Although it is widely reported that the Florentian artist Sandro Botticelli burned several of his paintings based on classical mythology in the great Florentine bonfire of 1497, the historical record on this is not clear. According to the art historian Giorgio Vasari, Botticelli was a partisan of Savonarola: "He was so ardent a partisan that he was thereby induced to desert his painting, and, having no income to live on, fell into very great distress." Writing several centuries later, Orestes Brownson, an apologist for Savonarola, mentions artwork only by Fra Bartolomeo, Lorenzo di Credi, and "many other painters," along with "several antique statues." Art historian Rab Hatfield argues that one of Botticelli's paintings, The Mystical Nativity, is based on the sermon Savonarola delivered on Christmas Eve, 1493.
In popular culture
The event has been represented or mentioned in varying degrees of detail in a number of works of historical fiction, including George Eliot's Romola (1863), E. R. Eddison's A Fish Dinner in Memison (1941), Irving Stone's The Agony and the Ecstasy (1961), Chelsea Quinn Yarbro's The Palace (1978), Michael Ondaatje's The English Patient – part two 1992, Roger Zelazny and Robert Sheckley's If at Faust You Don't Succeed (1993), Timothy Findley's Pilgrim (1999), Ian Caldwell and Dustin Thomason's Rule of Four (2004), the novel "I, Mona Lisa" by Jeanne Kalogridis (2006), the Showtime series The Borgias, The Sky (Italy) and Netflix (North America) series Borgia, and The Botticelli Affair by Traci L. Slatton (2013). Other references in popular culture include these:
- Ray Bradbury's 1953 novel Fahrenheit 451 is a science fiction rendering of a bonfire of the vanities.
- As a metaphor, Tom Wolfe used the event and ritual as the title for his 1987 novel The Bonfire of the Vanities and its film adaptation.
- Margaret Atwood's works allude to the Bonfire, as in her dystopian novels The Handmaid's Tale (1985), and Oryx and Crake (2003).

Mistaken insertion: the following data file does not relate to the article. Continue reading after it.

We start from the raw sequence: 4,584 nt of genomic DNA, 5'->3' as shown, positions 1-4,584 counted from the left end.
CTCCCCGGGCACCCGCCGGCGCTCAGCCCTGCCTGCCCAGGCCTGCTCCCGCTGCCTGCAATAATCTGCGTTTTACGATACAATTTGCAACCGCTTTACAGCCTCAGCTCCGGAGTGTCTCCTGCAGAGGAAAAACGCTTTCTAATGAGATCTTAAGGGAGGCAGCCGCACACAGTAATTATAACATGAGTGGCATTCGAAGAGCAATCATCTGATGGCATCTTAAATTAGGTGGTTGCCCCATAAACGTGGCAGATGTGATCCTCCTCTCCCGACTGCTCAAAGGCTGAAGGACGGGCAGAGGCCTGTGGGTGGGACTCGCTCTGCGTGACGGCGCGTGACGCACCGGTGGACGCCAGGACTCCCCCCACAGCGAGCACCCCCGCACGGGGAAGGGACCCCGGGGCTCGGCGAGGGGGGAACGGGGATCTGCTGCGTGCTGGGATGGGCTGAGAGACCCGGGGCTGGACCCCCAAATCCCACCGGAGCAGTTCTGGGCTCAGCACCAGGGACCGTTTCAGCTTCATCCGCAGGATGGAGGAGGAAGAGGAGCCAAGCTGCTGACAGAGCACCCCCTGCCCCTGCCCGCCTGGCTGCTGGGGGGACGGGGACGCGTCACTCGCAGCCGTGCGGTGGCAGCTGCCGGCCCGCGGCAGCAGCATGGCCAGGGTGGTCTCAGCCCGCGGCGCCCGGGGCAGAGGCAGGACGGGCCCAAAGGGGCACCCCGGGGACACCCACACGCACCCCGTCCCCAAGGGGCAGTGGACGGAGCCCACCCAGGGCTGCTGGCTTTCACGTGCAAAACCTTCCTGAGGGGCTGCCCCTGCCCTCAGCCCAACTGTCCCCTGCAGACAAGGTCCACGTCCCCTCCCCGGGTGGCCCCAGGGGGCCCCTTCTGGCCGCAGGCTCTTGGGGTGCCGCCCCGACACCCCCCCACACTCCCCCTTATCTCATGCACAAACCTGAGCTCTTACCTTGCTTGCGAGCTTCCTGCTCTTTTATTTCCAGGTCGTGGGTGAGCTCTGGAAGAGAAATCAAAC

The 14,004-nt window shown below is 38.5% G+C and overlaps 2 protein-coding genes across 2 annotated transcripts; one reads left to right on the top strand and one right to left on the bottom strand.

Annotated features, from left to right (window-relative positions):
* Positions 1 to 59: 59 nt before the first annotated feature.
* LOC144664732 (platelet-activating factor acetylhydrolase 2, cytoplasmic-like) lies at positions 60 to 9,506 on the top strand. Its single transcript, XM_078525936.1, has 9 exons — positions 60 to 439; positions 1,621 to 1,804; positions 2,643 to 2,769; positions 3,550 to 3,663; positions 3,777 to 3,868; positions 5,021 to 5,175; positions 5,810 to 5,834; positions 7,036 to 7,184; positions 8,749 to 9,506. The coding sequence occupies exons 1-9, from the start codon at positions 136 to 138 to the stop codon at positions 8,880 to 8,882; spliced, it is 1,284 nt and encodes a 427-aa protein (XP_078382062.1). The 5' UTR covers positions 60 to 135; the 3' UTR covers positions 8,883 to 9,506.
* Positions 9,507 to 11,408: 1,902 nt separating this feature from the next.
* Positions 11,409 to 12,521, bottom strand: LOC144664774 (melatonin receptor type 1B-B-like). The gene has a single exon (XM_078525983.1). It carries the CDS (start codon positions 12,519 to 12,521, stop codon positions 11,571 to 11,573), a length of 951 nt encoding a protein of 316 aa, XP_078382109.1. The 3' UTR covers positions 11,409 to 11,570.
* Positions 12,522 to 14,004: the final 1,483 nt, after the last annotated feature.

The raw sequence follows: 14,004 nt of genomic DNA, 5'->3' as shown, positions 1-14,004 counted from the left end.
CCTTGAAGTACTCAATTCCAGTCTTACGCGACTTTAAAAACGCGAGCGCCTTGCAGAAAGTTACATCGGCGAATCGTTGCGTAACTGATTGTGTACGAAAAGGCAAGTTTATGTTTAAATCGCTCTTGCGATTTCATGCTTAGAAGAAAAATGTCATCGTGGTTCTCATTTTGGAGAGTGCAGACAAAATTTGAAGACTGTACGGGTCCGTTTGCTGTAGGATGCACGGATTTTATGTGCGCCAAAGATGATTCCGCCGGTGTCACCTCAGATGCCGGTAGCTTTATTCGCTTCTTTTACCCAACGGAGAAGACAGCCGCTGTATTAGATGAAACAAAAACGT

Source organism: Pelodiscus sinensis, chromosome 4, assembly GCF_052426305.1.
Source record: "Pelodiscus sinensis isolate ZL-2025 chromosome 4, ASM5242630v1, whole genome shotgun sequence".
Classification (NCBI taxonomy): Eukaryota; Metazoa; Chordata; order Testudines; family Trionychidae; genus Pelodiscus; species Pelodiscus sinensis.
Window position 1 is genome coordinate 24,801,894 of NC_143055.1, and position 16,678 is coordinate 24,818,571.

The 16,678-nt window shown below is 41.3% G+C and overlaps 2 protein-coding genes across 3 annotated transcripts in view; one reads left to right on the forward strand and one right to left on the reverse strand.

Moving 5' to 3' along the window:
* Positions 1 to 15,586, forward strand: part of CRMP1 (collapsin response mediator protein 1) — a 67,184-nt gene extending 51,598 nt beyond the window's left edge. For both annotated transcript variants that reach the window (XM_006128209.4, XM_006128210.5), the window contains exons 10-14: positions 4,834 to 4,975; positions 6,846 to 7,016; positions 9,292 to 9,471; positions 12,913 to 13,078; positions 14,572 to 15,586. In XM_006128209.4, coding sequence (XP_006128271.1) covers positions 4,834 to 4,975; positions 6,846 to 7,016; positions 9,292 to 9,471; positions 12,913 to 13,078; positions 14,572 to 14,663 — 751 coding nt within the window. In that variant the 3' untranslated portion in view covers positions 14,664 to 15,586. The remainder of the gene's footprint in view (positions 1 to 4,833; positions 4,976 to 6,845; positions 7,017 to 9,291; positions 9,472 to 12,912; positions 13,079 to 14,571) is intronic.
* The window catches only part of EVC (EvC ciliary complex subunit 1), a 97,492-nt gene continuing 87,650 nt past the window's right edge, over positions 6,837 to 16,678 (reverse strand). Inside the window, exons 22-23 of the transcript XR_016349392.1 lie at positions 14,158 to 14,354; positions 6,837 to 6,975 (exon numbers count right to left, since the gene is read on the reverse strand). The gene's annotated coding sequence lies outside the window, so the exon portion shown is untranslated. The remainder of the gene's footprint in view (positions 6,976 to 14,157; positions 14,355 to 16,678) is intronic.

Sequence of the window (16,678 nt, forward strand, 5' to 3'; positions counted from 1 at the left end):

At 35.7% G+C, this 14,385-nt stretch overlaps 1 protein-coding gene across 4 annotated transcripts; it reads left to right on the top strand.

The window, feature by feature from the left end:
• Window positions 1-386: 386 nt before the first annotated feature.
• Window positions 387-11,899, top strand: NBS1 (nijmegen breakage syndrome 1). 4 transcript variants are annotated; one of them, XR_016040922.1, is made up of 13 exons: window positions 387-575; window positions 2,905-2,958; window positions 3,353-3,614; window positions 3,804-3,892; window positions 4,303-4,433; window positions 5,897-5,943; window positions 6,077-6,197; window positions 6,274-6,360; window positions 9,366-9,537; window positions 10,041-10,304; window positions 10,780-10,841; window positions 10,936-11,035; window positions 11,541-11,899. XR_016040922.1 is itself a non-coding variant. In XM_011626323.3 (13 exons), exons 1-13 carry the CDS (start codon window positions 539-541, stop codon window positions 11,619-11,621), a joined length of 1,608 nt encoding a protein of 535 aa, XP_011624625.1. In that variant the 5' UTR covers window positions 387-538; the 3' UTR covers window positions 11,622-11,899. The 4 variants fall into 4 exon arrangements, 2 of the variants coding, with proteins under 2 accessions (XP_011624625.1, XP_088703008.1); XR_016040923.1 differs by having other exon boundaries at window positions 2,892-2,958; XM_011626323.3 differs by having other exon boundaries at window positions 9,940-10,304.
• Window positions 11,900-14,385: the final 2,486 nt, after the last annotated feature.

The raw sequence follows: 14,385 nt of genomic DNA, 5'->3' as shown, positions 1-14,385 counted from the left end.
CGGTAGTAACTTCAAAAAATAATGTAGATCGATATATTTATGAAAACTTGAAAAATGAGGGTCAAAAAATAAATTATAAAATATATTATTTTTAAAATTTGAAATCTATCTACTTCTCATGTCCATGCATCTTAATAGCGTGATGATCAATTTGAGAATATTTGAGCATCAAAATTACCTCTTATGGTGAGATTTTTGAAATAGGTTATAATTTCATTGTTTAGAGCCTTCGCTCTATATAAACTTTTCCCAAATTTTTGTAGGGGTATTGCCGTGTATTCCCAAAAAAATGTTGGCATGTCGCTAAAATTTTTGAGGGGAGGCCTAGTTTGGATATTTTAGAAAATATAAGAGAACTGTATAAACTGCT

- The Bonfire is also depicted in the video game Assassin's Creed II, in which Savonarola is one of the antagonists.
- Jordan Tannahill's 2016 play Botticelli in the Fire is a fictional retelling of the events leading up to the Bonfire of the vanities.
- The most recent Pendergast novel upon whose authorship Douglas Preston and Lincoln Child have collaborated, The City of Endless Night, also refers to the event.
- Covenantseminary.edu Archived 2008-05-17 at the Wayback Machine.
- Guicciardini, Francesco (1970). The History of Florence. Translated by Domandi, Mario (1st ed.). New York: Harper.
- Martines p. 19
- Martines p. 1
- Green, J. & Karolides, N. (2005) Savonrola, Fra Girolamo. In Encyclopedia of Censorship: New Edition. New York, NY: Facts On File, Inc. p. 495
- Murray, Stuart (2009). The Library: An Illustrated History. China: Skyhorse Publishing. p. 80. ISBN 978-1-60239-706-4.
- Italy: Savonarola. Encyclopædia Britannica. 2007.
- Martines, pp. 168, 275–277
- Orestes Brownson, "Savonarola: his Contest with Paganism," Brownson's Quarterly Review, April, 1851; available at Orestes Brownson society Archived 2009-02-15 at the Wayback Machine.
- Rab Hatfield, "Botticelli's Mystic Nativity, Savonarola and the Millennium", Journal of the Warburg and Courtauld Institutes, Vol. 58, (1995), pp. 88–114
- "Sequence 13: Bonfire of the Vanities". IGN. Ziff Davis, LLC. 14 November 2011. Retrieved 15 May 2018.
- Plunkett, Luke (24 February 2010). "Assassin's Creed II: Bonfire Of The Vanities Micro-Review: Once More, With Fleeing". Kotaku. Gizmodo Media Group. Retrieved 15 May 2018.
- Reed, Kristian (23 February 2010). "Assassin's Creed II: Bonfire of the Vanities". Eurogamer. Gamer Network. Retrieved 15 May 2018.
- Fricker, Karen (29 April 2016). "Jordan Tannahill gives us history for the disempowered". The Toronto Star. Toronto Star Newspapers Ltd. Retrieved 15 May 2018.
- Martines, L. (2006) Fire in the City: Savonarola and the Struggle for the Soul of Renaissance Florence. New York, NY: Oxford University Press.
- Echoes of Botticelli in Early Modern Sources Explores primary sources related to Botticelli and Savonarola